Never Lend Out Your Credit Card
If I have to whiz again after this, I’m putting on a diaper, I tell myself.
It’s time to leave for my appointment, but I keep running to the bathroom. This will be my fifth wee in the last fifteen minutes.
I’ve been anxious all morning. The worst-case scenario’s been on repeat in my head: I’m coming out of laser eye surgery, all bandaged up; when I remove the gauze, my eyes are singed and reduced to smoldering sockets.
LASIK’s a fairly safe, easy procedure with a high rate of success. I’m only freaking out because things always go wrong for me. They shouldn’t today—I’m paying good money to reduce those odds.
As if Doctor Tang, the best eye surgeon in the country, would do something grossly incompetent, like use the wrong brand of laser on my eyes. But what if the nurse absentmindedly hands him the wrong patient file and it’s for someone farsighted? I’m nearsighted. You can’t tell what’s wrong with an eyeball by simply looking at it. You need the correct patient file. Or what if—Stop. I’ve already thought of a dozen scenarios that could result in blindness and burnt sockets, and I can think of a dozen more. I’ll drive myself mad.
The great Doctor Tang has already cured everyone else at work. I’m the last one left with faulty vision. It took me a year to save up for the surgery and it was last summer when I finally got to see him for a free assessment. He said I was a straightforward case with low risk of complications. The estimate was $3500, an amount I could pay. But I didn’t book it.
Basil, my then-fiancé-now-ex, protested the surgery money should be going toward our wedding. He argued I could always fix my eyes after we got married. He had a point, so I conceded.
We would have been getting hitched this spring had things not fallen apart a few months ago. Now I’m alone, humiliated, heartbroken, and buried in debt. The only way I can pay for this is with my credit card. I can’t afford it, but this is something I must do—for me. And that prick’s no longer around to stop me.
I give myself a pep talk. “Last tinkle, Georgia. Get a grip on your bladder and go fix your eyes. You got this!”
Psyched, I promptly finish my business in the bathroom and leave for my appointment.
After the surgery, I won’t be able to fully open my eyes until the next morning. Someone has to pick me up and assist me at home. Since a loving fiancé is out of the question, I’m relying on public transit to take me there, Mom to drive me home, and my best friend, Sly, to look after me for the rest of the day.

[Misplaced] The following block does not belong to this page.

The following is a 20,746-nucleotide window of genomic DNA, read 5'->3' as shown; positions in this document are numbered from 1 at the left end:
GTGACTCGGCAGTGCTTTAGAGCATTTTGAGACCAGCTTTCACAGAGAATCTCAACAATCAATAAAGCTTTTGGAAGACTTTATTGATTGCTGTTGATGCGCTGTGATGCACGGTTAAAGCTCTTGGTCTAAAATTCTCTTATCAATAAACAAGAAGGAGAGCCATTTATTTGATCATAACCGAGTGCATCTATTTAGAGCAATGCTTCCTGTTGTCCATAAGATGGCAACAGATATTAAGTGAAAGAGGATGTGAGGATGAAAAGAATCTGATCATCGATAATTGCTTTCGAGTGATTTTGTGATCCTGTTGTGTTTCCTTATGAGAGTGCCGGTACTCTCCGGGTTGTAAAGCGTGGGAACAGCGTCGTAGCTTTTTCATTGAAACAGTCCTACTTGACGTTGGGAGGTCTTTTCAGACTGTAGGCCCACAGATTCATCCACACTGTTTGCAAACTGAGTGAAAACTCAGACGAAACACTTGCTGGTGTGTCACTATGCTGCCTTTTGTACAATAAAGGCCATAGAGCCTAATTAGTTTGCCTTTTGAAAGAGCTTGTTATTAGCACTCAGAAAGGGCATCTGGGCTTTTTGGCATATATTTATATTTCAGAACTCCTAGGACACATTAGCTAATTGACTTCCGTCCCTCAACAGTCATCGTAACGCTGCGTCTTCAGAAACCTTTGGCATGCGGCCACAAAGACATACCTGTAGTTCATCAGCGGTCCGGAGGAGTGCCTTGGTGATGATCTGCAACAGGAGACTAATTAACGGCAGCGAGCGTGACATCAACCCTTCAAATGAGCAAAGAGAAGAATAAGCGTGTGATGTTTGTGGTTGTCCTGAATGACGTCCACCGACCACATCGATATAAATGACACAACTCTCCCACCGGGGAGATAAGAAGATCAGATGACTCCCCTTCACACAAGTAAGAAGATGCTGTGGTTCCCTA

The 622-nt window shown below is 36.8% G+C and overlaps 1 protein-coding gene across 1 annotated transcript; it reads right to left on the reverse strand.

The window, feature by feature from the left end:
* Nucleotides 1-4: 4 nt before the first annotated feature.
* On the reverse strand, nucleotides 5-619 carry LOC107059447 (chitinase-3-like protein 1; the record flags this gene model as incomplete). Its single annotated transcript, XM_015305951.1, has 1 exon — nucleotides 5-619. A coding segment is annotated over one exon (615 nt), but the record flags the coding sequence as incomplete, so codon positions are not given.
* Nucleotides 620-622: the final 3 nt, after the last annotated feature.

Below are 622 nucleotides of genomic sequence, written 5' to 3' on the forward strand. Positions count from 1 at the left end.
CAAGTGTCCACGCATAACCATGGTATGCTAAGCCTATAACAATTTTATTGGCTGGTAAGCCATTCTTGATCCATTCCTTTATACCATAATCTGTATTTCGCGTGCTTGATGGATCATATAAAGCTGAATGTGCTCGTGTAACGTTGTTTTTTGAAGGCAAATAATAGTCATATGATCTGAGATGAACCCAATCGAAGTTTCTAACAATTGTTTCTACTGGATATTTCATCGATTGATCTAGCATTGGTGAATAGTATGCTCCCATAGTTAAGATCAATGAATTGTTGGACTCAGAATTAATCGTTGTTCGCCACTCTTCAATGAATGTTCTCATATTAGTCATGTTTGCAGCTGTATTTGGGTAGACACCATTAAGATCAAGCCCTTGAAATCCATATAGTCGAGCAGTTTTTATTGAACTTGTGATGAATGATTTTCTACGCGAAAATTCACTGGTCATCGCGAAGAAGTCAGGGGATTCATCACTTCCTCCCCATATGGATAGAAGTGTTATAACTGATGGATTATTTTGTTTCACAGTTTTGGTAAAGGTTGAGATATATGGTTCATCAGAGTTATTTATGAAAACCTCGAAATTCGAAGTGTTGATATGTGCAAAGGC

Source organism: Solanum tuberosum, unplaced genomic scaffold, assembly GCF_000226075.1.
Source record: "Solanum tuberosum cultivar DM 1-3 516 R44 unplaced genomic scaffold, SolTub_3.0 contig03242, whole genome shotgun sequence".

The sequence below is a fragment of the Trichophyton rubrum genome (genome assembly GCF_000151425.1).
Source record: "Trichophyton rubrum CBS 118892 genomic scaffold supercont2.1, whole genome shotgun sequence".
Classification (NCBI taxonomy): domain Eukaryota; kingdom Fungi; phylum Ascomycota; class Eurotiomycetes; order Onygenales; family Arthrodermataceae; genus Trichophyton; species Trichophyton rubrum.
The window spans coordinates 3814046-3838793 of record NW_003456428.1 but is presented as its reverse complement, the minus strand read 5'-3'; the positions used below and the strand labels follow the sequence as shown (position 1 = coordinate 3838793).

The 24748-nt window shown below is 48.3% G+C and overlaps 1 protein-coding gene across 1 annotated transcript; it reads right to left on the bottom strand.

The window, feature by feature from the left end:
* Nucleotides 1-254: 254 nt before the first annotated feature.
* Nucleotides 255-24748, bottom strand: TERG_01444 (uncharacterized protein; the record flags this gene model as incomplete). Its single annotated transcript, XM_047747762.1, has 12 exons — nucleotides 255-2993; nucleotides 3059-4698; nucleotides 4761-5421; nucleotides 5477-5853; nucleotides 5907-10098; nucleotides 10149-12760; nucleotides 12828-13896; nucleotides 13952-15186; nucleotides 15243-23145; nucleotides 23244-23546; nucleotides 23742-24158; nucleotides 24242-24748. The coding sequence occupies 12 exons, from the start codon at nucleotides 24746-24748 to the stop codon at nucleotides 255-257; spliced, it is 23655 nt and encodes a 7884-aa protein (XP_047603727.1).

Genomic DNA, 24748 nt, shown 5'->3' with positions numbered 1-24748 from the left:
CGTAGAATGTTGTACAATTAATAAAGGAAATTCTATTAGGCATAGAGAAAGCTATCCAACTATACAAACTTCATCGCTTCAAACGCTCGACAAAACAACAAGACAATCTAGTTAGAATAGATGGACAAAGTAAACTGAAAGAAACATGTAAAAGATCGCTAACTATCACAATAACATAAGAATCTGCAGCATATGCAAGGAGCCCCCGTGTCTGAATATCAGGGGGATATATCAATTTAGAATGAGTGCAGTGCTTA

I get to the stop in time and board the toasty bus. It’s January in Canada, that time of year they like to crank up the heat to the infrared sauna setting. Switching from cold to hot makes my eyeglasses fog, something I hate. I wipe the lenses clear, for one last time, and scan the bus for a seat. I make my way to one toward the back. I settle in, trying not to disturb the napping riders on either side of me. It’s so damn hot in here that half of the passengers are passed out.
Instead of making me drowsy, the heat irritates my nose. Massaging it provides relief, but that only makes a sticky mess inside. I’m always so snotty in the winter. I fish a tissue out of my bag and clear my nasal passages with a good blow. A booger remains. It’s poking my septum and making my eyes water. I need to extract it.
I cover my finger with the tissue and execute a quick nostril sweep. A folded edge stabs me high up in the cavity. I wince and blood gushes out at full throttle. Shit. I’ve punctured the nasal aorta. I try to contain the situation with my only other tissue—and now with my gloves.
A lady across from me quickly pulls out of her backpack a Kleenex box. “Take the whole thing,” she says. Only someone with a cold would be carrying around that much tissue, and here this kind stranger is giving me her stash.
“Thank you so much,” I say, tasting blood as it seeps through my lips. Scrumptious. I pull from the box the entire tissue stack and press it against my face. With my other hand, I pinch my nose, but it doesn’t slow the flow. I don’t know what else to do.
“Tilt your damn head back!” barks an old man.
Great. I’ve activated a loudmouth. There’s always at least one on every bus. The slumbering passengers awaken from the disturbance. My neighbors recoil at the sight of me and move to the center of the bus.
“No, she shouldn’t,” a woman argues. “She’ll choke on her own blood.”